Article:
Wednesday, June 6, 2012

PTO Struggling with Patentability of Computer Software?

In Avoiding Subject Matter Problems but Creating Written Description Problems, Professor Crouch states  the PTO is struggling with determining the patentability of computer software.

To illustrate he used the prosecution of the recently issued US Patent No. 8,196,213 to Microsoft. The PTO had rejected a claim directed to a computer readable medium, because that medium encompassed "signals" that are unpatentable under 35 USC 101. See In re Nuijten, 500 F. 3d 1346 ( Fed. Cir. 2007).

As background, In re Beauregard, 53 F.3d 1583 (Fed. Cir. 1995) held computer software embodied in a floppy disk (i.e., a computer readable medium) was a patentable manufacture within the meaning of 35 USC 101.

To overcome this 35 USC 101 rejection, Microsoft added the underlined language in claim 1:

A computer readable storage medium excluding signals including computer executable instructions for securing a computing device, the computer readable storage medium comprising:
  • instructions for validating, by a title player effectuated by native instructions, a digital signature of a manager and a digital signature of a managed library;
  • instructions for granting, to the managed library, access to native functions of an operating system in response to validating a first digital certificate associated with the managed library; and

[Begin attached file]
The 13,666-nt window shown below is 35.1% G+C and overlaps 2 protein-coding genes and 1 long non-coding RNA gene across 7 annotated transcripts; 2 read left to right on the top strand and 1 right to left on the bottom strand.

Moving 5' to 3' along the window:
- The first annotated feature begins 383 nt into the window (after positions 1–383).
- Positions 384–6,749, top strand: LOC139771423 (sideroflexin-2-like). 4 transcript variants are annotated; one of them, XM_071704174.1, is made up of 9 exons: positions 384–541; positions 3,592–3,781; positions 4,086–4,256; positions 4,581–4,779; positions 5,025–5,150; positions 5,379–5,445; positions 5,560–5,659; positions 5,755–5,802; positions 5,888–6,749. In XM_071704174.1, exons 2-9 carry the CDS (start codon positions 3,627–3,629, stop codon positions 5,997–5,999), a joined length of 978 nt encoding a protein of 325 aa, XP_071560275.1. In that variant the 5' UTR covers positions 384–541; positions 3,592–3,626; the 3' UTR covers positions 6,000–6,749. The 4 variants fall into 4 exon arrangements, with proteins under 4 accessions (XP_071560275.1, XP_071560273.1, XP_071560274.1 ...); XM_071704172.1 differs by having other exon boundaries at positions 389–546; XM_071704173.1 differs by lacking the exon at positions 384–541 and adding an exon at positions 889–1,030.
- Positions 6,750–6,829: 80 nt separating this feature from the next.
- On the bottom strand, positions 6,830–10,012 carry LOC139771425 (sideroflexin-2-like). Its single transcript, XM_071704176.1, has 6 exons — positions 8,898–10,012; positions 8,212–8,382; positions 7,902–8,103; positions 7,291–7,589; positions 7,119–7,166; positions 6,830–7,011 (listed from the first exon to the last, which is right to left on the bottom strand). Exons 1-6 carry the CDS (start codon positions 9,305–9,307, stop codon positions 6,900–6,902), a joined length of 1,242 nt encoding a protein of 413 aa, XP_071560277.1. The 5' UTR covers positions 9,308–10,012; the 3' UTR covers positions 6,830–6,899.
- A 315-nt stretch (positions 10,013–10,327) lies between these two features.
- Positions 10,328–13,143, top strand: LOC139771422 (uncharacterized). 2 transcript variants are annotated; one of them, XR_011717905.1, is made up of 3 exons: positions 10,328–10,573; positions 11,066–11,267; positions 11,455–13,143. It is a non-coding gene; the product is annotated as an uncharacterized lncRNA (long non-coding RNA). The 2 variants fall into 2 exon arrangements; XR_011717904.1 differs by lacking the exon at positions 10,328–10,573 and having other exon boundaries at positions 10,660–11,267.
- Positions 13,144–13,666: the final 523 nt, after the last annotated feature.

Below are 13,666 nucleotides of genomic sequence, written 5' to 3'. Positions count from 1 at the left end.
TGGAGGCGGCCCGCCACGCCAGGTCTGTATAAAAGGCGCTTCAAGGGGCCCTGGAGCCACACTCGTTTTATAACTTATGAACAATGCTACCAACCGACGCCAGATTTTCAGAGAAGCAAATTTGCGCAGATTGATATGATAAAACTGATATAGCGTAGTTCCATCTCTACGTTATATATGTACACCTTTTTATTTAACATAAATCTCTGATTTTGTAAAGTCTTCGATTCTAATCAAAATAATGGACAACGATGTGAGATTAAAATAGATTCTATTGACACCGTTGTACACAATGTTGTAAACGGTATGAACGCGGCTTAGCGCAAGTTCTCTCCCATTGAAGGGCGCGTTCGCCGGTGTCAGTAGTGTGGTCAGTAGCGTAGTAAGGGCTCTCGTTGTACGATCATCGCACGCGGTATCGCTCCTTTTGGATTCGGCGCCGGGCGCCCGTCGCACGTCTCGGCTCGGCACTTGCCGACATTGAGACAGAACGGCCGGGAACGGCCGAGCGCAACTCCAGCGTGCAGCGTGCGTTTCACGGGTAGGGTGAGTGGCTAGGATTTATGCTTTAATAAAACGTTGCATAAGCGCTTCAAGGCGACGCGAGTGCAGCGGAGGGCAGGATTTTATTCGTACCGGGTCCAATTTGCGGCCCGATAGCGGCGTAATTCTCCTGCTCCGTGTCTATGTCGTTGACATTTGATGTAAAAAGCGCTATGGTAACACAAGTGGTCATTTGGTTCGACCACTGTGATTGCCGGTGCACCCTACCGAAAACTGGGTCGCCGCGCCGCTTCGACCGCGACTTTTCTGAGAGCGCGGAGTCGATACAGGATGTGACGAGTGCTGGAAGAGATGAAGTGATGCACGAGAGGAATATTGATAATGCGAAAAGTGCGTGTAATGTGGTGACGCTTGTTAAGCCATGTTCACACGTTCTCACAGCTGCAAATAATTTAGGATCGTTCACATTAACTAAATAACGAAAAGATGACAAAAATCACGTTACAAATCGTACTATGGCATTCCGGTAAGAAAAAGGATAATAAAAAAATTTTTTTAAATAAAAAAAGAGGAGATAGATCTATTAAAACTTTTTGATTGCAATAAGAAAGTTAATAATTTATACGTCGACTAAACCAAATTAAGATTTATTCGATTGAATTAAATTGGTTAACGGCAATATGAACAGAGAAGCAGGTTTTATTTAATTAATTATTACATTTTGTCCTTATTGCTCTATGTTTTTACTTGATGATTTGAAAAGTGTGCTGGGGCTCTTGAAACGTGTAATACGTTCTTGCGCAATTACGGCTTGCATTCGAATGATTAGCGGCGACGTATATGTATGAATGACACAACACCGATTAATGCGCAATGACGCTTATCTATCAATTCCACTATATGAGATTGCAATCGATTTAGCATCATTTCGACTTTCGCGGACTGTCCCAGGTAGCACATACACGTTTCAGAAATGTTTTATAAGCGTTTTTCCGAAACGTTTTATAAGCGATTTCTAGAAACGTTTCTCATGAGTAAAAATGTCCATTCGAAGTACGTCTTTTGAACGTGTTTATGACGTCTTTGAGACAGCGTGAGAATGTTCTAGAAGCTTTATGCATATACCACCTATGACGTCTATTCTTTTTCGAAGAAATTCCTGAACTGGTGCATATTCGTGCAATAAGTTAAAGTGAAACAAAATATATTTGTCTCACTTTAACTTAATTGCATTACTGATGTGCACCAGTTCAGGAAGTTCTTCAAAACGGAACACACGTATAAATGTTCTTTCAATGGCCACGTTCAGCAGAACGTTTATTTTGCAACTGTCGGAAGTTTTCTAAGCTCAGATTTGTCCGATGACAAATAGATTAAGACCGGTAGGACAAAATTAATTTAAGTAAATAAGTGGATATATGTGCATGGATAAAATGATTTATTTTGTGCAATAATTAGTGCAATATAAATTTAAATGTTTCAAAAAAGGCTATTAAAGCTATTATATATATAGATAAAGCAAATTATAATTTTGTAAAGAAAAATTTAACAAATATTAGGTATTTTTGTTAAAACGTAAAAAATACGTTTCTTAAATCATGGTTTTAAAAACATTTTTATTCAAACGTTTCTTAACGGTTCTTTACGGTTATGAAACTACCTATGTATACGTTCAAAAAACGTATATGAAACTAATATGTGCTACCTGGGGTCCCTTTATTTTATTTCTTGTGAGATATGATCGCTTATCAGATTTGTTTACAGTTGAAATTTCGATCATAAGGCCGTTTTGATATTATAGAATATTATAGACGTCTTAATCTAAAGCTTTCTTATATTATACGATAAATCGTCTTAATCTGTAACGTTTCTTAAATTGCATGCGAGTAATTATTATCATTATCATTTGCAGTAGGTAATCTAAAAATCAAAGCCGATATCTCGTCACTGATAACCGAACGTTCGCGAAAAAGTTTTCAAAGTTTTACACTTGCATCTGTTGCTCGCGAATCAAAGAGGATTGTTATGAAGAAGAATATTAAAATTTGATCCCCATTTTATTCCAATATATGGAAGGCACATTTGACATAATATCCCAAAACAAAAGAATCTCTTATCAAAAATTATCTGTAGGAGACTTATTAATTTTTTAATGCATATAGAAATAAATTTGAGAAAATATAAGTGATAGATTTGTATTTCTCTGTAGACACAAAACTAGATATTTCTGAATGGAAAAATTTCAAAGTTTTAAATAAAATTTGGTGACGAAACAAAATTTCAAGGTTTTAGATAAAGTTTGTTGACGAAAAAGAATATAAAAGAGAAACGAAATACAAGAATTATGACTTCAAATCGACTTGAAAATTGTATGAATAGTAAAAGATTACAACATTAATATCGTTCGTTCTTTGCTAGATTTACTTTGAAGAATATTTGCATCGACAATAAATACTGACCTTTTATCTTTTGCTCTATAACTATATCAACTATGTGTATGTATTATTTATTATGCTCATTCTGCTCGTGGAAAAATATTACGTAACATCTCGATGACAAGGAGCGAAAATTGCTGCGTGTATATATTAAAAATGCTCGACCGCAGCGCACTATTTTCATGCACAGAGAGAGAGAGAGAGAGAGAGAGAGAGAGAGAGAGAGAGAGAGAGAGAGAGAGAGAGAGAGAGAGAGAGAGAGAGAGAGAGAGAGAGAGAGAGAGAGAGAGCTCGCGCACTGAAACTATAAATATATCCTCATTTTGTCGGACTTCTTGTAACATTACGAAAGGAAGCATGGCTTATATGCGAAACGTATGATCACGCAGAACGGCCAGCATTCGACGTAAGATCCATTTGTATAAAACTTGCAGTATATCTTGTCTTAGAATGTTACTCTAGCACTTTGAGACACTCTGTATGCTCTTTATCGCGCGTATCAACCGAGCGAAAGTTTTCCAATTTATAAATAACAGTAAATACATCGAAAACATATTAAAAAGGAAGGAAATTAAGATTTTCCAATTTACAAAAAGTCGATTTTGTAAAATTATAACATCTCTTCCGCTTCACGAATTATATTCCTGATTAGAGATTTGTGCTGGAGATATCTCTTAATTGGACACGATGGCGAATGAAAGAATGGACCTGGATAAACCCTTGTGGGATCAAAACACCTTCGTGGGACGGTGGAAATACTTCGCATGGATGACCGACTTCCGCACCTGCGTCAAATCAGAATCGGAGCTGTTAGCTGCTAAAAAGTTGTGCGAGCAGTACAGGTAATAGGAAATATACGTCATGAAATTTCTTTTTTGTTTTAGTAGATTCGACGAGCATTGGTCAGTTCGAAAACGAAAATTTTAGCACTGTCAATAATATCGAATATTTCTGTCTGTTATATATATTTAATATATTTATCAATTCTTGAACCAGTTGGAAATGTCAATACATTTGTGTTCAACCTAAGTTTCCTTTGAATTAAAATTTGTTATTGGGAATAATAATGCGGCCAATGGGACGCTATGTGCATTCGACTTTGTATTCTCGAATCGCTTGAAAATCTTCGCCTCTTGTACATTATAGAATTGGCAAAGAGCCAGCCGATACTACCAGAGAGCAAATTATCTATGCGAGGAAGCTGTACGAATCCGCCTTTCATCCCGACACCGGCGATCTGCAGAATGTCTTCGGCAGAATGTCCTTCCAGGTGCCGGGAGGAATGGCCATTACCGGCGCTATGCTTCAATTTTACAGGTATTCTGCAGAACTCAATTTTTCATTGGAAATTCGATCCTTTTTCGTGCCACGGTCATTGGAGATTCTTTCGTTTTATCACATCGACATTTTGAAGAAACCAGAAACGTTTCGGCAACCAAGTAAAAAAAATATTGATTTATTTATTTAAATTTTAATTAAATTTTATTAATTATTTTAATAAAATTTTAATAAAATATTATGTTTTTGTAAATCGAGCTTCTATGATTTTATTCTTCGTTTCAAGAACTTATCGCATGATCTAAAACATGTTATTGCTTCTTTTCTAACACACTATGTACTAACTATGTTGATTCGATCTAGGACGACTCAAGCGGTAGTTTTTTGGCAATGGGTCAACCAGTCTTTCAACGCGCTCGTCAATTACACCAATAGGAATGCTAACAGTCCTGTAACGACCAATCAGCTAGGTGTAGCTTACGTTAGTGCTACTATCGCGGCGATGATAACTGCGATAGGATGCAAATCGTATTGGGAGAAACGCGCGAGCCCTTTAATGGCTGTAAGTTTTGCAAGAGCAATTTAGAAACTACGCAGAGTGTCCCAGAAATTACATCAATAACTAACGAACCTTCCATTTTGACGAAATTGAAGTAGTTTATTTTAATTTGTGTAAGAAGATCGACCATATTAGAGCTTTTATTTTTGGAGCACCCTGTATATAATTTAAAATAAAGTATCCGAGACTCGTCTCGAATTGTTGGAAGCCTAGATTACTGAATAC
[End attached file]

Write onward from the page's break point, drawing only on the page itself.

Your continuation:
• instructions for denying, by the manager, an attempt by a managed application to access a native function of the operating system in response to determining that a second digital certificate associated with the managed application indicates that the managed application is required to access native functions of the operating system through the managed library (emphasis added).
As to whether the amendment was supported, Professor Crouch noted the specification discusses computer storage (e.g., flash, RAM) but not signals. My initial reaction is why do you need to amend the claim to exclude what is inherent in a computer storage medium? All data storage devices have I/O signals. Many patents recite a storage device without reciting that the various inherent features are "excluded."

After setting forth these facts, Professor Crouch asks readers should the PTO reject the amendment for failing to meet the written description of 35 USC 112?

Under US patent law, written description is whether the disclosure of the application relied upon reasonably conveys to those skilled in the art that the inventor had possession of the claimed subject matter as of the filing date.

By this standard, those skilled in the art would understand the inventors had possession of the claimed invention, because they would know the subject matter could be implemented on computer readable storage medium without signals.

Given the PTO prefers we use the "magic words," Microsoft's amendment might be less subject to debate if it recited: "A non-transitory computer readable storage medium ...." See the PTO notice Subject Matter Eligibility of Computer Readable Media.

Also see Patently-O's Survey Response: Does the Amendment Violate the Written Description Requirement? which indicates most readers agreed the amendment met the written description requirement.

Copyright © 2012 Robert Moll. All rights reserved.